When Omicron Sidelines Your Restaurant's Front-of-House Staff 1/14/2022
The Thirsty Koala, an Australian-themed restaurant in Astoria, NY, is basically an extension of my living room. I know that I can go there any day during the week and likely run into any of several friends either dining in the restaurant or sitting at the bar. And if not, I’ll enjoy myself chatting with the servers, bartenders and owners, who are also friends.
That’s the wonderful thing about neighborhood restaurants; the staff are typically locals who make up the fabric of the community. But during a pandemic, unfortunately, such a tight-knit group of customers and staff can work against it, such as when Omicron recently tore its way through my neighborhood.
In late December one of the bartenders was married, and most of the front-of-house staff of The Thirsty Koala attended. Unfortunately, more than a dozen people from the wedding eventually tested positive for COVID, including many of the staff, all of whom were already vaccinated or even boosted. And while most just came down with minor symptoms, due to the resulting quarantines, indoor dining at the restaurant came to a halt the week leading up to New Years. (I also happened to catch COVID around that time, though I was asymptomatic.)
“We had to call to cancel all of our reservations and thankfully everyone was understanding and sympathetic,” says Katherine Fuchs, Co-Owner and Executive Chef at The Thirsty Koala. “Since the back-house staff wasn’t impacted, we were able to pivot to takeout and delivery service only and posted a sign on the door alerting passerby to that fact.”
While the restaurant was closed for several days as Fuchs scrambled to find help to open up for New Year's, shutting down indoor dining for a few days no doubt had a financial impact. “If you compare the week we were closed to our pre-pandemic numbers, it was a heavy blow to our bottom line, as our numbers for that week were historically stellar.” (The restaurant – along with many others – was closed during this week during COVID’s peak in 2020, so comparisons against that year are difficult to make.).
Fuchs is not alone. According to a recent New York Times article, the latest Omicron variant has been impacting retail and foodservice locations in those areas where it’s surging, with New York City and the Northeast being hit particularly hard. And while traffic may not be at pre-pandemic levels, it’s still too much for retail and restaurants dealing with reduced staff levels caused by employees either COVID positive or else waiting on test results after being exposed to someone else who has been infected. (Don’t even get me started on the testing situation!). In New York City in December, it was hard to avoid being exposed to someone who was positive.
Many retail chains interviewed in the Times article were forced to cut store hours and reduce services just to keep things going, and in many cases, that wasn’t even enough. But for community-based independent restaurants or shops that don't have a large staff to begin with, Omicron leads to temporary closures, or in the case of The Thirsty Koala, switching to takeout and delivery only for a week.
Here's the challenge: The new variant is super-transmissible, and people are getting it regardless of whether they are vaxxed or masked up. This makes people in customer-facing jobs particularly vulnerable to it. So in areas where Omicron is now surging, you can pretty much expect that it will hit your staff at some point.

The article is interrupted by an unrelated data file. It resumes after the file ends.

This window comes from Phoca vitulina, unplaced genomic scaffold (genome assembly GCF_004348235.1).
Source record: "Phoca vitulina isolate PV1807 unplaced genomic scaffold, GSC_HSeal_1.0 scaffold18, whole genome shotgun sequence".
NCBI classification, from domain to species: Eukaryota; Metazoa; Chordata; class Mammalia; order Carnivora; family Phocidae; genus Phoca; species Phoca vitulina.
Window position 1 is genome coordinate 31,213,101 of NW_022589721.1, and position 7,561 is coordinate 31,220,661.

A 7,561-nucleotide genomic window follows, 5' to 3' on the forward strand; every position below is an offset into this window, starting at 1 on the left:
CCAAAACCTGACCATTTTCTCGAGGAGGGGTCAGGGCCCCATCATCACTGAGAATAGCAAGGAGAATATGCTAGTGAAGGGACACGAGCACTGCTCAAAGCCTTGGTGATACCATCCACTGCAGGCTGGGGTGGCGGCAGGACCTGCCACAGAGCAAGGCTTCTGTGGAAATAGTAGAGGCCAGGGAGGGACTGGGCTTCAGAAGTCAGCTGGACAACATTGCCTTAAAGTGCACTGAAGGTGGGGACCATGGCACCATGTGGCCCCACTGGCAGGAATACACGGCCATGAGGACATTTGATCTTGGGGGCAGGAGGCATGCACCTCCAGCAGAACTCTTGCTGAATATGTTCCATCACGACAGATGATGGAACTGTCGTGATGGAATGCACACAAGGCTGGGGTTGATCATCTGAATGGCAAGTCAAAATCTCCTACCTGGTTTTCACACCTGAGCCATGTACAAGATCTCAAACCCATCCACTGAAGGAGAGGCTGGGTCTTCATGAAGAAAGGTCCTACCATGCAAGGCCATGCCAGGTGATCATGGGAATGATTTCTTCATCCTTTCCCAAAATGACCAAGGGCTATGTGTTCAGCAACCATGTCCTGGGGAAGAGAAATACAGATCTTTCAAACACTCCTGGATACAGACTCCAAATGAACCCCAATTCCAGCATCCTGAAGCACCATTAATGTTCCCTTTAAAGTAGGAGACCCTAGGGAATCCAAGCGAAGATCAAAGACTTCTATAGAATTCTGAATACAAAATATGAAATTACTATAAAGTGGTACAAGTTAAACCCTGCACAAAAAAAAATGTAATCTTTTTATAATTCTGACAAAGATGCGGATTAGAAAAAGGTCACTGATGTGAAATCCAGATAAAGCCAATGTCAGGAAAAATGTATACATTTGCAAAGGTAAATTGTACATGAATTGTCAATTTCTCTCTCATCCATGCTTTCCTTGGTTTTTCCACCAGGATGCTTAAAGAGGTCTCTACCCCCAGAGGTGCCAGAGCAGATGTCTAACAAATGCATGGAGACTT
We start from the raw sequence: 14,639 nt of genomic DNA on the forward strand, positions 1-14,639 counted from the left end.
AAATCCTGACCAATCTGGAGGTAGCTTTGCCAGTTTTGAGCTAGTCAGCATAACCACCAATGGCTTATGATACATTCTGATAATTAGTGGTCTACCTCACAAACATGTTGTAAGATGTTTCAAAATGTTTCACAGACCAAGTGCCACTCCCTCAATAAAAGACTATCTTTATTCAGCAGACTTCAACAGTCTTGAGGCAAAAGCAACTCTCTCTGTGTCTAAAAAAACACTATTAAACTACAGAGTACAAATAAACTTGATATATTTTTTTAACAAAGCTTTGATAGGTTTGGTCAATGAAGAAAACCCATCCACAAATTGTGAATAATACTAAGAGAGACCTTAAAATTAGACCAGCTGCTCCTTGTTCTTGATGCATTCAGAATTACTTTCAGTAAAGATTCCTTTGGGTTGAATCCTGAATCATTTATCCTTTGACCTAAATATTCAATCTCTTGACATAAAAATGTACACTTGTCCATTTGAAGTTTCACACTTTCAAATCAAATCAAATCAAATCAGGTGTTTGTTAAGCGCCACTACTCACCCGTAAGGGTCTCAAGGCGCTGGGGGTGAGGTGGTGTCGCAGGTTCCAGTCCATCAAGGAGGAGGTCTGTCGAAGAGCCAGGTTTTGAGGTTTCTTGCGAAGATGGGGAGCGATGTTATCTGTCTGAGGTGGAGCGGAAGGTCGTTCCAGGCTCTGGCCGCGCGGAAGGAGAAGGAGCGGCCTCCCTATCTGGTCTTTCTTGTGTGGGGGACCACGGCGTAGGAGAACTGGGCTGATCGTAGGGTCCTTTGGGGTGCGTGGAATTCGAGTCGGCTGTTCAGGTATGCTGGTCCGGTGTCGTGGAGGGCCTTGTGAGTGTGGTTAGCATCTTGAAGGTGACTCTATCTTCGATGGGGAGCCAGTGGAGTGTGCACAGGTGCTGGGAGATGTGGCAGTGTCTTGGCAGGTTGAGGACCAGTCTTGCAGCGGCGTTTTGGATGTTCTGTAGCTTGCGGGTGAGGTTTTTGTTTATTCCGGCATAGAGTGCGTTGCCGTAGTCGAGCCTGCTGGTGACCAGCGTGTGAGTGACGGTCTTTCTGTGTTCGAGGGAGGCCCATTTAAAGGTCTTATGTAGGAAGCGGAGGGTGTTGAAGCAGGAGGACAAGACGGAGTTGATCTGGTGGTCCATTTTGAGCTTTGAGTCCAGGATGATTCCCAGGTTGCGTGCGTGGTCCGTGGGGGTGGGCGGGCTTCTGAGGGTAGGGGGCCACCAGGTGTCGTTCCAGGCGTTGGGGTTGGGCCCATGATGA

On a positive note, as the cases are not as severe, once staff recover, they'll have protection against it – at least until another variant comes along. Fingers crossed.
How to prep for a surge in your area
So what’s a restaurant or small retail business to do to prepare for the inevitable and minimize risk as Omicron spreads to other areas? Here are some of the lessons learned by The Thirsty Koala’s Fuchs:
Educate your staff on the new variant: Many people believe that they are fully protected with the vaccine, and while the severity of infection may be less if they get it, they are still capable of transmitting it to others. Plus, over the duration of the pandemic, people have become more lax in their personal responsibility, so it’s critical to emphasize the importance of the basics we learned at the beginning of the pandemic, such as social distancing, handwashing, masks and sanitization.
Come up with a backup plan: In the event that your best efforts still fail and the staff gets hit with the virus, you want to have a plan in place to keep operations running. This means having backup staff ready to go. “If you’re a small operator like we are, this is challenging,” says Fuchs. “There are platforms that provide temporary staffing in hospitality like JitJatJo, which I am looking into now. Another possibility is creating a staff sharing program with your fellow local restauranteurs. This will take some coordination, cooperation and cross-training, but I think it could be a feasible alternative.”
If the worst-case happens: Have a worst-case scenario plan in place in the event that the entire front-of-house staff is sidelined, such as flipping to takeout and delivery only (most restaurants by now have had to rely on this to survive the early days of the pandemic, so they should have some experience in handling it). Also, have plans in place for messaging customers via your website, social media, and outdoor signage.
“Whatever you decide to do, write it down,” advises Fuchs. “It helps to formalize the process and will enable you to navigate the situation in an efficient and effective way. Get input and don’t give up!”
Buyers and sellers of foodservice products can meet face-to-face virtually at ECRM's Foodservice sessions: